Eaton Centre, “Retail Rage in Toronto” (June 27, 2010)
At first I thought how there was a touch of the fairytale in this video. I saw it in the wild, fantastical desperation of this new hero of the people—demanding his rights, asking the questions that everyone else around him is probably wanting to ask.
The hero, in front of this Mordor of shopping (the Eaton Centre), demands not only that the gods let him in but that they give him an explanation: “Why are you closed? Tell us why you’re closed. Why? Tell us the reason. Why? Why? Why? I wanna go shopping in the Eaton Centre,” he screams rattling the doors.
In my fairytale version I imagined a giant diaphanous figure descending somewhere from the rooftop, slowly, gently, hovering in front of the hero, ready to listen to his woes. She’s a female god, a patron of shoppers, perhaps a bloated, helium-balloon version of Carrie Bradshaw. “What is that you search for, shopper?” In awe of her sparkly, moving form, he is mute for a moment. Then, in the staccato whisper, he says: “Why are you locking your doors to the public. Tell us the reason.”
In her soft, melodious voice, the goddess tells him about the G20 weekend, and the security measures, while gently steering him away from the glass door into the sunset of Dundas Square.
This is not what happens in real life. In real life the man rages on, frustrated, with empty bags. He wavers between telling the cameraman to fuck off and, in a mournful tone saying, as if, again, complaining to gods who won’t listen: “No, no, it’s closed. It’s closed.” His voice sounds child-like, pleading.
I wish someone would open the God damn door for him.
There are no dance remixes of this video yet. Anyone who’s ever heard Christian Bale’s freakout remix, knows, however, that “Who gave you the right? Who gave you the right? On what right do you exclude the population?” and “We want to shop!” just begs to be made into a nice techno number. And I’m sure, by the time this essay gets published there will be a couple of those. Maybe even mixed with snippits from Christian Bale’s on-set freakout.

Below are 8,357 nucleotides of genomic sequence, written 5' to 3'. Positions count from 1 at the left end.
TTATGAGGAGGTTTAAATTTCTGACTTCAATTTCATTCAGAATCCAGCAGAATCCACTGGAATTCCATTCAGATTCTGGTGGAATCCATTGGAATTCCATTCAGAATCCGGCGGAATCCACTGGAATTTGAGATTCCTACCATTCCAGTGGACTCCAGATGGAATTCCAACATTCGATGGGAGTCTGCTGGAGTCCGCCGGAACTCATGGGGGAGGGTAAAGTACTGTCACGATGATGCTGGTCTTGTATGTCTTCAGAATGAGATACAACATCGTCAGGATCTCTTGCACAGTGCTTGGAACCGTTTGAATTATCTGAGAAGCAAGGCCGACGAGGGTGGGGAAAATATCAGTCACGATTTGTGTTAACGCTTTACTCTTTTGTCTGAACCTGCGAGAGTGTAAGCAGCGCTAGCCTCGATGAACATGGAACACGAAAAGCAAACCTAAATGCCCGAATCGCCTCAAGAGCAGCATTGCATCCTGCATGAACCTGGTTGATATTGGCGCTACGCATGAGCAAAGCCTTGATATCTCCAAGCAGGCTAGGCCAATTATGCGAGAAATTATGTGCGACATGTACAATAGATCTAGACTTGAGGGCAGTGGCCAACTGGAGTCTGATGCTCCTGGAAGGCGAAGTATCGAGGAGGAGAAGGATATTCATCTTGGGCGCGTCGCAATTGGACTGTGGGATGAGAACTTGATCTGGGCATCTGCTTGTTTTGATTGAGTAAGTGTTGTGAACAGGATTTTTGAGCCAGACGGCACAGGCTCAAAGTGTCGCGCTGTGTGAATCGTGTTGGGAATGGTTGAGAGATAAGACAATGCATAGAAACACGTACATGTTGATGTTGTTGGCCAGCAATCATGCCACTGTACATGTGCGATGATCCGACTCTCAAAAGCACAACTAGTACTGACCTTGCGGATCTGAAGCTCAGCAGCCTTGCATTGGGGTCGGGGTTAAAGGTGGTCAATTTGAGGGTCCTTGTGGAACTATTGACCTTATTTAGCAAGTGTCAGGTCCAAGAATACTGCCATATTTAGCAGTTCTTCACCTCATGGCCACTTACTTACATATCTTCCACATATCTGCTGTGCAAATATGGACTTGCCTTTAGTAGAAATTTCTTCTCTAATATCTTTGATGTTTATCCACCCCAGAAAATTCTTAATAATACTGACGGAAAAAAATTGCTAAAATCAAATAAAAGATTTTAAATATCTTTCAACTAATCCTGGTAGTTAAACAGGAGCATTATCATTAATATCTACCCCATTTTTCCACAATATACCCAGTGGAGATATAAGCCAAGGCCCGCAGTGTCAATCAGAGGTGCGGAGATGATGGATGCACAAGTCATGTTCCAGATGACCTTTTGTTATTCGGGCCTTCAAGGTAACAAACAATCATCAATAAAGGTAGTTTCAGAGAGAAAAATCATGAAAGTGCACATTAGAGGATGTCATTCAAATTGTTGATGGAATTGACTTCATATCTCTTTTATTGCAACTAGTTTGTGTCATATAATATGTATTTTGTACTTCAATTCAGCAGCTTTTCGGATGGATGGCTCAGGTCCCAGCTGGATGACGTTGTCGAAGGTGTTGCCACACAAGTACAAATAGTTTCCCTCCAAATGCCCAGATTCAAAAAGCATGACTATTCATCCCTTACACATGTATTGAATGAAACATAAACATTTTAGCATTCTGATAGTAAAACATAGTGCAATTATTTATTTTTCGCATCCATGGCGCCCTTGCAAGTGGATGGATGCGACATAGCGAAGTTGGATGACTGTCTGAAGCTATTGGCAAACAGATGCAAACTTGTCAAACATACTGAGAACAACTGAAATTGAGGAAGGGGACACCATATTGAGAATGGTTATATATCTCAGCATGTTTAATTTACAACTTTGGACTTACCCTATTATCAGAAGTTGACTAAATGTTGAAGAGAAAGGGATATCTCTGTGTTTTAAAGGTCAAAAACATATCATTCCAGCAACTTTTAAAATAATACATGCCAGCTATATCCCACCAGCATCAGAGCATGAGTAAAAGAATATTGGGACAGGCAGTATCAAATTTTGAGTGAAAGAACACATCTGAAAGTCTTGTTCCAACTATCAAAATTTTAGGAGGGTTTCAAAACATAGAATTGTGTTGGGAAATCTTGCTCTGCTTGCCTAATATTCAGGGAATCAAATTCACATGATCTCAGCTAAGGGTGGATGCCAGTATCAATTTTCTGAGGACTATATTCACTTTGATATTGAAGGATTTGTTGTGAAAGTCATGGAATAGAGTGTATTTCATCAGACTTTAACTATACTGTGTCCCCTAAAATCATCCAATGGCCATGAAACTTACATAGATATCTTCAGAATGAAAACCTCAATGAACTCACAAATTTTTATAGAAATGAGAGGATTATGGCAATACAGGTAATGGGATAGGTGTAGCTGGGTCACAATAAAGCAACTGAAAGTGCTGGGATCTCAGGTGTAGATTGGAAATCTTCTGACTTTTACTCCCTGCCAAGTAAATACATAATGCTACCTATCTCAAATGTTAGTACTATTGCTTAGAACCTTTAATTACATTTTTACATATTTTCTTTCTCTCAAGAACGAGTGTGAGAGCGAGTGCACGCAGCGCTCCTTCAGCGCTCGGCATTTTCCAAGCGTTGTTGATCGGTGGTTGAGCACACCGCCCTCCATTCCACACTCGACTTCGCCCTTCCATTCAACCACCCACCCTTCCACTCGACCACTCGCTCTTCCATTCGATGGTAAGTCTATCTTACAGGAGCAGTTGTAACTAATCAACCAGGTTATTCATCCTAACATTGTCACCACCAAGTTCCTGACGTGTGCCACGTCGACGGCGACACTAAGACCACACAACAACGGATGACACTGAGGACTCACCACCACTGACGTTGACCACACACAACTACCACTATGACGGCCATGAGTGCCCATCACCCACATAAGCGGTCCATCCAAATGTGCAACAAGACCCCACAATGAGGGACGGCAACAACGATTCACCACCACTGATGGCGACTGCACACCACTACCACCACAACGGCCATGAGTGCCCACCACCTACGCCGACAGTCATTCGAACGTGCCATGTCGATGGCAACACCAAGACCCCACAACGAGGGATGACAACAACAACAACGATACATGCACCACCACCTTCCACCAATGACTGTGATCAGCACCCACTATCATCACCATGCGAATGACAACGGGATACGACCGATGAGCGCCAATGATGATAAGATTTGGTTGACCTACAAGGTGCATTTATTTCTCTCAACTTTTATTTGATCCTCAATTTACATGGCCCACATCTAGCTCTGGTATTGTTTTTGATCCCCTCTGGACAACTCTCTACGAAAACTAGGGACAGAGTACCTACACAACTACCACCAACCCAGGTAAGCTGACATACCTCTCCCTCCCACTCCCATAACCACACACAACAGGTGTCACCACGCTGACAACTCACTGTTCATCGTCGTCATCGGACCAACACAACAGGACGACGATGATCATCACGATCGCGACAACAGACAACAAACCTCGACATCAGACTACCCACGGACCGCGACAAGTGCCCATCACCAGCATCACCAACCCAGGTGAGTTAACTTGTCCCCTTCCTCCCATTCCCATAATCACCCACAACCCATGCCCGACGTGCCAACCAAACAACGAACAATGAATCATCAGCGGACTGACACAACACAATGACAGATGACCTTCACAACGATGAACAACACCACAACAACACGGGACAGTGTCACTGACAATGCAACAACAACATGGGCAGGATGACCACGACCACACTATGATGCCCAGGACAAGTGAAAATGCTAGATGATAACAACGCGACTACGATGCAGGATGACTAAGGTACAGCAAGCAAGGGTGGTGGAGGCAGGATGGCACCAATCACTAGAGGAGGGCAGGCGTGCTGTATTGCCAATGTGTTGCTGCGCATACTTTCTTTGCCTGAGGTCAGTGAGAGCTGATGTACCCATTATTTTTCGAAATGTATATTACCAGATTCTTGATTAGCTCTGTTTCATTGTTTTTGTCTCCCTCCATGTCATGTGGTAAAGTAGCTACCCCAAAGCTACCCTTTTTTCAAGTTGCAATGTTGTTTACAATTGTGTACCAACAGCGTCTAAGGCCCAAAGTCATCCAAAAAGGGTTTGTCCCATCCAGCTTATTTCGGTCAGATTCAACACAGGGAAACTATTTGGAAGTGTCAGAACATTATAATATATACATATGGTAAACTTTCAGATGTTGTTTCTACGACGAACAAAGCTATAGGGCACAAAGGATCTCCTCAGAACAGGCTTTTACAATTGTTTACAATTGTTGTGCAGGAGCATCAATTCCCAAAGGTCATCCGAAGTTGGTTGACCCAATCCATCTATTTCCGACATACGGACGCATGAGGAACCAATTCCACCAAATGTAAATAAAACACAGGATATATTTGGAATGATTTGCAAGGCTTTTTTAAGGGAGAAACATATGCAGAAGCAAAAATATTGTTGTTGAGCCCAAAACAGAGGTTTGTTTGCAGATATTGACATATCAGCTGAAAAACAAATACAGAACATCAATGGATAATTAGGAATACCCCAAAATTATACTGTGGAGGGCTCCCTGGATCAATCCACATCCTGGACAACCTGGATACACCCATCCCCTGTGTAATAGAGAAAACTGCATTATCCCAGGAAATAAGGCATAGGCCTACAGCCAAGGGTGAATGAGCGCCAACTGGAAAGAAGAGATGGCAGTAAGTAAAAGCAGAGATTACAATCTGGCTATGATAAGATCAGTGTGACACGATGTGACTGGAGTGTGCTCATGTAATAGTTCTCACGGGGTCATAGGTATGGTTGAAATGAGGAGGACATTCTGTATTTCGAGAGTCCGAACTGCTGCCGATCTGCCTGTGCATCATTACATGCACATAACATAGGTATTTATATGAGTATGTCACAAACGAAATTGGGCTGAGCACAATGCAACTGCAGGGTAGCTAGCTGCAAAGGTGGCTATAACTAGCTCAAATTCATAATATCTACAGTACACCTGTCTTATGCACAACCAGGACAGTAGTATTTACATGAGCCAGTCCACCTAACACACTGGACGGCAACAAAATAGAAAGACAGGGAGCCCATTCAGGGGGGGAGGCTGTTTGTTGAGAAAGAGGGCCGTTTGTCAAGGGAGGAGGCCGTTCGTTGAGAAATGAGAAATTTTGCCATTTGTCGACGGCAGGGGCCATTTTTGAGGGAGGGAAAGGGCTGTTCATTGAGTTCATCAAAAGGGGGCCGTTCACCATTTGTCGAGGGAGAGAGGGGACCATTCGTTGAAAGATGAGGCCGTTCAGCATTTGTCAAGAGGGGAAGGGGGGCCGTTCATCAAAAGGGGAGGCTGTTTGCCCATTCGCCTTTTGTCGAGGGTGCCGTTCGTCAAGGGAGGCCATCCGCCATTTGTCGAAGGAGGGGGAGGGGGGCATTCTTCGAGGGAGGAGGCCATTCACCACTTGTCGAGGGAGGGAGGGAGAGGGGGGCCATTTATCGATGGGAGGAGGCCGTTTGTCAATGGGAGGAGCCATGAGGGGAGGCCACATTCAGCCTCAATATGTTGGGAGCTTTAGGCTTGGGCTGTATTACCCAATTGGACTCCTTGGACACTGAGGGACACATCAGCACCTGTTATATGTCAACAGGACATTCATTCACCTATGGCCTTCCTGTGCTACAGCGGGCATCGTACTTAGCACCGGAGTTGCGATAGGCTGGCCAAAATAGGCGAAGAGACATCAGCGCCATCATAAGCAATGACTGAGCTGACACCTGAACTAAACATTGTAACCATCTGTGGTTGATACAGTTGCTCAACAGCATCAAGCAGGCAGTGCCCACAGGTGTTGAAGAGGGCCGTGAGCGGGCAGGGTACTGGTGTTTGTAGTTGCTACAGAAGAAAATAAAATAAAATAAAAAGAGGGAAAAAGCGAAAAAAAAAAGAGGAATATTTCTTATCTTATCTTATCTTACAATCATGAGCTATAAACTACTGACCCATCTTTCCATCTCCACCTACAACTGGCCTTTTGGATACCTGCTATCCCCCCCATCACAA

While writing this, the original video got taken down. It’s possible that its creator felt guilty; it’s possible that like me, he laughed and let others laugh at it but then stalled, no longer comfortable with ignoring the fact that there’s something seriously wrong here. Maybe it was the tension of the city under siege, the freaky animal behaviours that Toronto witnessed during the G20 weekend that caused this man to snap? Maybe it was a mental illness manifesting itself, or maybe this shopping experience was the only thing he had come to rely on inside some kind of personal chaos?
I watched this video a few times to write down the dialogue and something struck me. Again, maybe I’m reading too much into it but it broke my heart a little to hear the man say, “Doesn’t anyone else care? It’s just a spectacle to you? It’s just funny?” and then let out this insane laugh. Then he says, “Let the police cut off my balls? I don’t mind because it’s the cops and they’re always right?”
What happened to this man? What is this deeply rooted mistrust of police? Is it based on a past experience? A bad experience? What exactly are we watching here?
I can’t help but think of another videotaped man of rage: Robert Dziekański at the Vancouver airport.
Vancouver Airport, “Robert Dziekański tasered by the RCMP” (14 October, 2007)
For this Polish immigrant, a freakout cost him his life. After a fifteen hour journey, he was kept by customs for ten hours, unable to speak with anyone (a translator was never provided). His mother, who was waiting to welcome her son to Canada, left the airport thinking he’d missed his flight. For whatever reason, he suddenly lost it and was tased to death.
Here are a few words from the transcript of the video:
“Dziekanski is pinned on the ground by four RCMP officers. He struggles, kicking his feet.
(Off Camera) It’s sad.
(O.C.) How is he still fighting them off?
(O.C.) He is still freaking out.
(O.C.) Nobody knows why.
(O.C.) He speaks Russian.
(O.C.) No rhyme or reason.
(O.C.) Prime footage for my home videos.”
– Jowita Bydlowska